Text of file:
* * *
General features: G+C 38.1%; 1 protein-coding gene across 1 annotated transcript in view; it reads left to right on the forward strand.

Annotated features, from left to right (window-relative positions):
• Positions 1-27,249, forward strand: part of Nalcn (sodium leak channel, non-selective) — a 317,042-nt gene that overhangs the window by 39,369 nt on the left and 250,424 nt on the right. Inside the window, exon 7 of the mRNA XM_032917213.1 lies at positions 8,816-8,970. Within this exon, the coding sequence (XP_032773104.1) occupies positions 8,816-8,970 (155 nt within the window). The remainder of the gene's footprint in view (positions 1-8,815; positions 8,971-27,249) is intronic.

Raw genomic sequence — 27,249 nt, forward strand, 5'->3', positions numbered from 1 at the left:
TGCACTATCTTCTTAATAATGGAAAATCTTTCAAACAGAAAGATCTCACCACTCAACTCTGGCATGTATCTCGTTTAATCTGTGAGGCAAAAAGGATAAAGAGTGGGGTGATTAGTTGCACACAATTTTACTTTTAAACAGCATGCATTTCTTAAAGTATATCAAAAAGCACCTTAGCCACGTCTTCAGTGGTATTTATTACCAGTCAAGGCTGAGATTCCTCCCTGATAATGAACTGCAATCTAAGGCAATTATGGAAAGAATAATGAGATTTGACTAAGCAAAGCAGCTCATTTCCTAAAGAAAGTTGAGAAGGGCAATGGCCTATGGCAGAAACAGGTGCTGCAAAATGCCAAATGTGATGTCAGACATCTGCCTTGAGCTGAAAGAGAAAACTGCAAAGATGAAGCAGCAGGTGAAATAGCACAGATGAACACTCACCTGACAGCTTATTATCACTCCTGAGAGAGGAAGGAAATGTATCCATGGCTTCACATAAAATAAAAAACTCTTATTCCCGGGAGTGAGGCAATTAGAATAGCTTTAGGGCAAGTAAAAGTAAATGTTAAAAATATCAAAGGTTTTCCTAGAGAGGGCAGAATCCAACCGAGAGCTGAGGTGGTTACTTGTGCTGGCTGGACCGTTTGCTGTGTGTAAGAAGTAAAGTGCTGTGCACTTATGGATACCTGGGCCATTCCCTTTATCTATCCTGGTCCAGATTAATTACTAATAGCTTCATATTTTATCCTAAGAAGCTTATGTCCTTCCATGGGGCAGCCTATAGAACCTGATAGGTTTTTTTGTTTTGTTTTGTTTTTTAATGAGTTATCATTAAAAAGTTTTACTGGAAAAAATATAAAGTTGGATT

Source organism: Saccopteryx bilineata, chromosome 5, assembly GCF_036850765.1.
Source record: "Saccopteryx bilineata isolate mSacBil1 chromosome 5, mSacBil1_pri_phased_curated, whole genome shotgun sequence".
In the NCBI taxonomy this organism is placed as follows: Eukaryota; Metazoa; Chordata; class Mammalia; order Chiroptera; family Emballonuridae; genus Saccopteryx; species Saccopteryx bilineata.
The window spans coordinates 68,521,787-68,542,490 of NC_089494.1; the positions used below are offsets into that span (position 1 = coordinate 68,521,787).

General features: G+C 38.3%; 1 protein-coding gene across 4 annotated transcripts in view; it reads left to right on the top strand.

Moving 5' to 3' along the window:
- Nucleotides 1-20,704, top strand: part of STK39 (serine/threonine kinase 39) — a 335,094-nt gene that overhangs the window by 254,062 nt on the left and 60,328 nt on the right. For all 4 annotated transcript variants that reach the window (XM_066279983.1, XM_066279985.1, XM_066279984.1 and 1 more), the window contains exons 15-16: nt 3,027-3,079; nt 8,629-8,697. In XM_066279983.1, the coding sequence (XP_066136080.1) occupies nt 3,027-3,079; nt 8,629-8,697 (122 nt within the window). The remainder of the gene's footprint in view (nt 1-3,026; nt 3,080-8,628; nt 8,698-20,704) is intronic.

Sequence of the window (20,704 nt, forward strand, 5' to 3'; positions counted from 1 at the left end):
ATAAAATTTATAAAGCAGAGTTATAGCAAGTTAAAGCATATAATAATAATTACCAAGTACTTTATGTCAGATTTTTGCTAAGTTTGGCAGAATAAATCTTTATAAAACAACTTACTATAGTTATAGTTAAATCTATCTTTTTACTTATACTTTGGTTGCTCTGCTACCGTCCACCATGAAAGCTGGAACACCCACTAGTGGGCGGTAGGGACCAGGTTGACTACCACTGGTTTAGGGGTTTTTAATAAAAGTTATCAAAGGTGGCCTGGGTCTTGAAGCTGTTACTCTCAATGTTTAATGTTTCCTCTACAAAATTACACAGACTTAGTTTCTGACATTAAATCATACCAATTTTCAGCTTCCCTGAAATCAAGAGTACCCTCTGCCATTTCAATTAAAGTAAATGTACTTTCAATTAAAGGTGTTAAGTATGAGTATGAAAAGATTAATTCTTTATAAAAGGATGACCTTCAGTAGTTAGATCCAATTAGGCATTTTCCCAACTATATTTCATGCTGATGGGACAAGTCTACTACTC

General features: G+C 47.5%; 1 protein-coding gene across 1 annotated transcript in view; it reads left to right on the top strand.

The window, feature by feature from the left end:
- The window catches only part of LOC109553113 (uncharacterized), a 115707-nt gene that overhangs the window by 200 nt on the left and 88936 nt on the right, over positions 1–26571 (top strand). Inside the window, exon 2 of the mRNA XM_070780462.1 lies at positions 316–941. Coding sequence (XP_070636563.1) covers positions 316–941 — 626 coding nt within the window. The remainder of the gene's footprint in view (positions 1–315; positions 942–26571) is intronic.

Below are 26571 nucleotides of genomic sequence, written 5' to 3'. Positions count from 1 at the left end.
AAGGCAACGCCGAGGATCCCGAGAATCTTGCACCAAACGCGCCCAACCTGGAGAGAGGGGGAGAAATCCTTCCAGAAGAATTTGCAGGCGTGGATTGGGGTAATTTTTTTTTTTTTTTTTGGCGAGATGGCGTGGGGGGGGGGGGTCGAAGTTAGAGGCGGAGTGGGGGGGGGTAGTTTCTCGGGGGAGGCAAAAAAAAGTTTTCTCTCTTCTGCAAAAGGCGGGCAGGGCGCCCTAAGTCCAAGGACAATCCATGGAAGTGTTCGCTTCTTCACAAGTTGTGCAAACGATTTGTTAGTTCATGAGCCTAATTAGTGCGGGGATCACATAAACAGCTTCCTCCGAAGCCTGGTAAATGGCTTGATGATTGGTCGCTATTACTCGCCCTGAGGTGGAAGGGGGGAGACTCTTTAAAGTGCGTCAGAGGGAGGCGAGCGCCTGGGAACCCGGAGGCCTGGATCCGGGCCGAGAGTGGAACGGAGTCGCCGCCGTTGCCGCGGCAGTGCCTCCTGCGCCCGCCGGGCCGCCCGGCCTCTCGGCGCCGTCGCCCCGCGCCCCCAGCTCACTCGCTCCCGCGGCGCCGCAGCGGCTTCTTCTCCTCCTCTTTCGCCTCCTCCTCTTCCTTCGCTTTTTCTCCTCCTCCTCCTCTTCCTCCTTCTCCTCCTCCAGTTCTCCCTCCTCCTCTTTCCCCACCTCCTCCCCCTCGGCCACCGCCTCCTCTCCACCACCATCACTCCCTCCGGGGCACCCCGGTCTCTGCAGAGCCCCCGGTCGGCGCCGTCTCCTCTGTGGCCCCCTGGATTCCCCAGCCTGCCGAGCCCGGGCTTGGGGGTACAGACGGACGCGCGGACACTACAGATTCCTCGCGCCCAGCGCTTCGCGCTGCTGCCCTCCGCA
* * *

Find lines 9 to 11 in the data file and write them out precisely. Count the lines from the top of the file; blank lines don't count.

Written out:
The window spans coordinates 68,521,787-68,542,490 of NC_089494.1; the positions used below are offsets into that span (position 1 = coordinate 68,521,787).

General features: G+C 38.3%; 1 protein-coding gene across 4 annotated transcripts in view; it reads left to right on the top strand.

Moving 5' to 3' along the window: